Conserve Water with a Low-flow Shower Head
Nearly 17 percent of residential water disappears down the shower drain, but with a low-flow shower head, you can conserve water and your bank account. By changing this one fixture in your home, you reduce your yearly water use by 2,900 gallons, or 18,50 venti coffees from Starbucks.  That’s a lot of liquid.
First, you need check to see if you already have a low-flow shower head or if you could conserve more water by installing a low-flow shower head. To test, simply grab a bucket and place it in the shower. Turn the shower head on to the average setting you use when showering. Run the water for 20 seconds, making sure to catch all the water. Next you need to measure how many gallons you collected. For easy conversion, use a measuring cup and add up the numbers of cups in the bucket. There are 16 cups in one gallon of water. So once you have your number of cups, divide that number by 16.
Example: 14 cups/16 cups in a gallon = .875 gallons
After you have your gallons calculated, multiply that number by three, which will give you your shower head’s gallons per minute (gpm).
Example: .875 gallons X 3 = 2.625 gpm
How does your number compare to the average shower head? A low-flow shower head conserves more water, using no more than 2 gpm. The average shower flow rate falls near 2.5 gpm at 80 pounds per square inch (psi). So, in the example, we are using more than the standard shower head. We should upgrade.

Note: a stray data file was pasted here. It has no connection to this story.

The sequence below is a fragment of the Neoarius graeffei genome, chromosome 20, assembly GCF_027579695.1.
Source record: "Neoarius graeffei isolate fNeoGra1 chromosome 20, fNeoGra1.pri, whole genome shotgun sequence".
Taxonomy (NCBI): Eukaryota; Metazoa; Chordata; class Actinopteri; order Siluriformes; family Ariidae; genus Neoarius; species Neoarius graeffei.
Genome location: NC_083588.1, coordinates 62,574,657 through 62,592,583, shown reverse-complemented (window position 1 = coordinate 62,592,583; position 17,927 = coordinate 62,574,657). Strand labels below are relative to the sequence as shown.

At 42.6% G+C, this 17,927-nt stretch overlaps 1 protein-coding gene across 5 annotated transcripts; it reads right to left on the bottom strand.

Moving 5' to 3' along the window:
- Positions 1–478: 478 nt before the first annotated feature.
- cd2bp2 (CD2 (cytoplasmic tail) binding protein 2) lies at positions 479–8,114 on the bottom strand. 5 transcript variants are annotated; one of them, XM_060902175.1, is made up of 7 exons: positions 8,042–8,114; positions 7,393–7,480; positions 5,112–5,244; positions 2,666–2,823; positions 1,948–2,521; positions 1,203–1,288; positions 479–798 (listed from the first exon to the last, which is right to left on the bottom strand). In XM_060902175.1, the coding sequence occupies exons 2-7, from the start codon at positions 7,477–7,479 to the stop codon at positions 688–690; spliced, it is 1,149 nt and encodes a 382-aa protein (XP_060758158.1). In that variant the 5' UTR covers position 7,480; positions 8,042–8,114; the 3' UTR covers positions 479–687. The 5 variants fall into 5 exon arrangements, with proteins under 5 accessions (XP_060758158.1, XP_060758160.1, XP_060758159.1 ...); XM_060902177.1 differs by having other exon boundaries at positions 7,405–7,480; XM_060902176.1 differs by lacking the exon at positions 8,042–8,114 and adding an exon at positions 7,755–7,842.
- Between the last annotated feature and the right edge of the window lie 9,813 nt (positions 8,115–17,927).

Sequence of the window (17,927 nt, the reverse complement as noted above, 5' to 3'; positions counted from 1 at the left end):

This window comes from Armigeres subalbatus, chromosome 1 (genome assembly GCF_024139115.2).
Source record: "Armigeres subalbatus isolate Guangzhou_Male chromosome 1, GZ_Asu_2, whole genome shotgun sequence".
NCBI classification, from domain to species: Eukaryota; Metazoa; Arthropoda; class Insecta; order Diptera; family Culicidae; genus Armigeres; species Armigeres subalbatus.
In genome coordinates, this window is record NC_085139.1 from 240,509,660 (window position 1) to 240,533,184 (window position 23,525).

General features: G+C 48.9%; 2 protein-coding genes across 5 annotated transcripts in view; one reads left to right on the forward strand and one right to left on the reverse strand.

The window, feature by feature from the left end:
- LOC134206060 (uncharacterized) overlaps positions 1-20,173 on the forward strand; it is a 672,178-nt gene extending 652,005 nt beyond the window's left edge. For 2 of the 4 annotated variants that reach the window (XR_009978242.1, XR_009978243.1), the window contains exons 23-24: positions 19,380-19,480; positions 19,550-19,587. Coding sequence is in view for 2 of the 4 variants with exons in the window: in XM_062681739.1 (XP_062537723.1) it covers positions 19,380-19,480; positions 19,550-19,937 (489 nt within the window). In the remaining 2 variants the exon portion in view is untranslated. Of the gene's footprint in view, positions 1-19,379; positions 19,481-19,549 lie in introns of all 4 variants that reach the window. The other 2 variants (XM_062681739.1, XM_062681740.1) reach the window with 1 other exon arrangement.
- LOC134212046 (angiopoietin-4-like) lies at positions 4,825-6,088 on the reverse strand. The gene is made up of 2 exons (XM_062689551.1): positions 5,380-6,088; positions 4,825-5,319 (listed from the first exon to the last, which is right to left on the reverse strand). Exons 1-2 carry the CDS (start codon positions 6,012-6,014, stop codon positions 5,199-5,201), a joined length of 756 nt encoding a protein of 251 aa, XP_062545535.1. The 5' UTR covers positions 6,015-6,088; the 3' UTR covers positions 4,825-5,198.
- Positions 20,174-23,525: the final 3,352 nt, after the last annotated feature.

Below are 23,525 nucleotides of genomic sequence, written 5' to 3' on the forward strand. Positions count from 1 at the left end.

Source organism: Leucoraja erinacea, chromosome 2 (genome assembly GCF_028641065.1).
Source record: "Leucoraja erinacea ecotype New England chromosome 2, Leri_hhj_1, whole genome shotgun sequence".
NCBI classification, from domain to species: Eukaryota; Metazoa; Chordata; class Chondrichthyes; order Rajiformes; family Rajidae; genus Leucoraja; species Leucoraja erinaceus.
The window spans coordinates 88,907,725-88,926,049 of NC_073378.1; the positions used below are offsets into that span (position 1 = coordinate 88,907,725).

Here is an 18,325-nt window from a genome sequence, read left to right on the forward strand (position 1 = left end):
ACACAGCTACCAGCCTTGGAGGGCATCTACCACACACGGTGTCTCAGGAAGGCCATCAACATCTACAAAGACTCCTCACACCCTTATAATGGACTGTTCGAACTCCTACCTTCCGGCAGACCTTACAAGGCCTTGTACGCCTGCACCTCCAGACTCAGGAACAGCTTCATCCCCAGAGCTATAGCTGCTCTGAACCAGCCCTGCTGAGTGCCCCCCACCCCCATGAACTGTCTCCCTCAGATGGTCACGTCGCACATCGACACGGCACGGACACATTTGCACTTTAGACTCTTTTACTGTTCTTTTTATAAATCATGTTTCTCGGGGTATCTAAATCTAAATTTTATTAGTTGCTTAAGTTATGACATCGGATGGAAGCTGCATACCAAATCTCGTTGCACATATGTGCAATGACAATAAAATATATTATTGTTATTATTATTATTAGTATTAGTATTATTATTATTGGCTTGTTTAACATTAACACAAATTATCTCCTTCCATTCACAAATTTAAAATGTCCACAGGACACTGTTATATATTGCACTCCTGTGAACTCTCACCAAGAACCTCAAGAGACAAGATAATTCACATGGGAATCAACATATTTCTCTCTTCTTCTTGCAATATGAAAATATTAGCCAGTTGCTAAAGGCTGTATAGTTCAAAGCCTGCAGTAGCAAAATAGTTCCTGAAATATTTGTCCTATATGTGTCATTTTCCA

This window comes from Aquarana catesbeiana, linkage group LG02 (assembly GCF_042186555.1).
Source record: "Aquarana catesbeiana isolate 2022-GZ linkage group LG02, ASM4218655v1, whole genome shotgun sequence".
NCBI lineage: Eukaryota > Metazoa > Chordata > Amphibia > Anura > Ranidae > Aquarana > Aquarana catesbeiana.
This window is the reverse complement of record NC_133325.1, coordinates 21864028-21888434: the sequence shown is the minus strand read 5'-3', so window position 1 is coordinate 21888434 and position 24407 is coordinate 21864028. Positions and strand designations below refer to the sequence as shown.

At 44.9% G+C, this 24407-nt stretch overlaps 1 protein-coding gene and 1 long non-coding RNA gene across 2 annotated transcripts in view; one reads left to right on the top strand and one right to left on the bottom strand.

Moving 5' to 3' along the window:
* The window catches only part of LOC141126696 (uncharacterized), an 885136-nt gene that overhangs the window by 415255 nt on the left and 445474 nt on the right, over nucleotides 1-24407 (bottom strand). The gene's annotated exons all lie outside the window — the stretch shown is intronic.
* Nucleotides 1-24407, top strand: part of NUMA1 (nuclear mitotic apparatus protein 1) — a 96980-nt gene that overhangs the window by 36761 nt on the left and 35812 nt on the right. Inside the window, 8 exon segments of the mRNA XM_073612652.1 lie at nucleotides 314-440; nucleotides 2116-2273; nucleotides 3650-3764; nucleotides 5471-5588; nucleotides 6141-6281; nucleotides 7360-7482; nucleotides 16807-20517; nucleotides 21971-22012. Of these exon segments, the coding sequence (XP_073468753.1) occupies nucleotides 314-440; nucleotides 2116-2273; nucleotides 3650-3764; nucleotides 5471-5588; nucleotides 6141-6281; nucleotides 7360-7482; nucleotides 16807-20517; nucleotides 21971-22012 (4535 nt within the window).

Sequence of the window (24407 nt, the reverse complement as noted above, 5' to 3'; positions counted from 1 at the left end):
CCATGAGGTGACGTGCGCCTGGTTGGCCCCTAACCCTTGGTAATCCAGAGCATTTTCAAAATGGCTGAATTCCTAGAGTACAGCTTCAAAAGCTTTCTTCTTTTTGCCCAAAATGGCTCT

If you know your shower head predates 1992, you might be surprised by the gpm produced by your shower head. This is because before the government passed the Energy Policy Act of 1992, many showerheads had a flow rate as high as 5.5 gpm. The passing of the Energy Policy Act of 1992 limited the standard to 2.5 gpm. 
After figuring your shower flow rate, the next step is to find a low-flow shower head so you can conserve water. WaterSense, a partnership program with the Environmental Protection Agency, grants its seal of approval when shower heads meet sustainable, efficient standards in three categories: flow rate, spray force, and spray coverage. 
These three areas ensure consumers a satisfactory shower; otherwise, people would just take longer showers to account for the lack of quality. More running water doesn’t help conserve water, even if it’s a low-flow shower head.
You can look for the WaterSense logo in stores or search its site directly to find a low-flow shower head: http://www.epa.gov/WaterSense/product_search.html?Category=4
After you have your new low-flow shower head installed, remember it’s not just the fixture’s job to save water. You can also do your part. The average family soaps, lathers and splashes away 40 gallons per day. Reduce your gallons per day with these additional helpful tips for saving water in the shower:
Author: Brenna Malmberg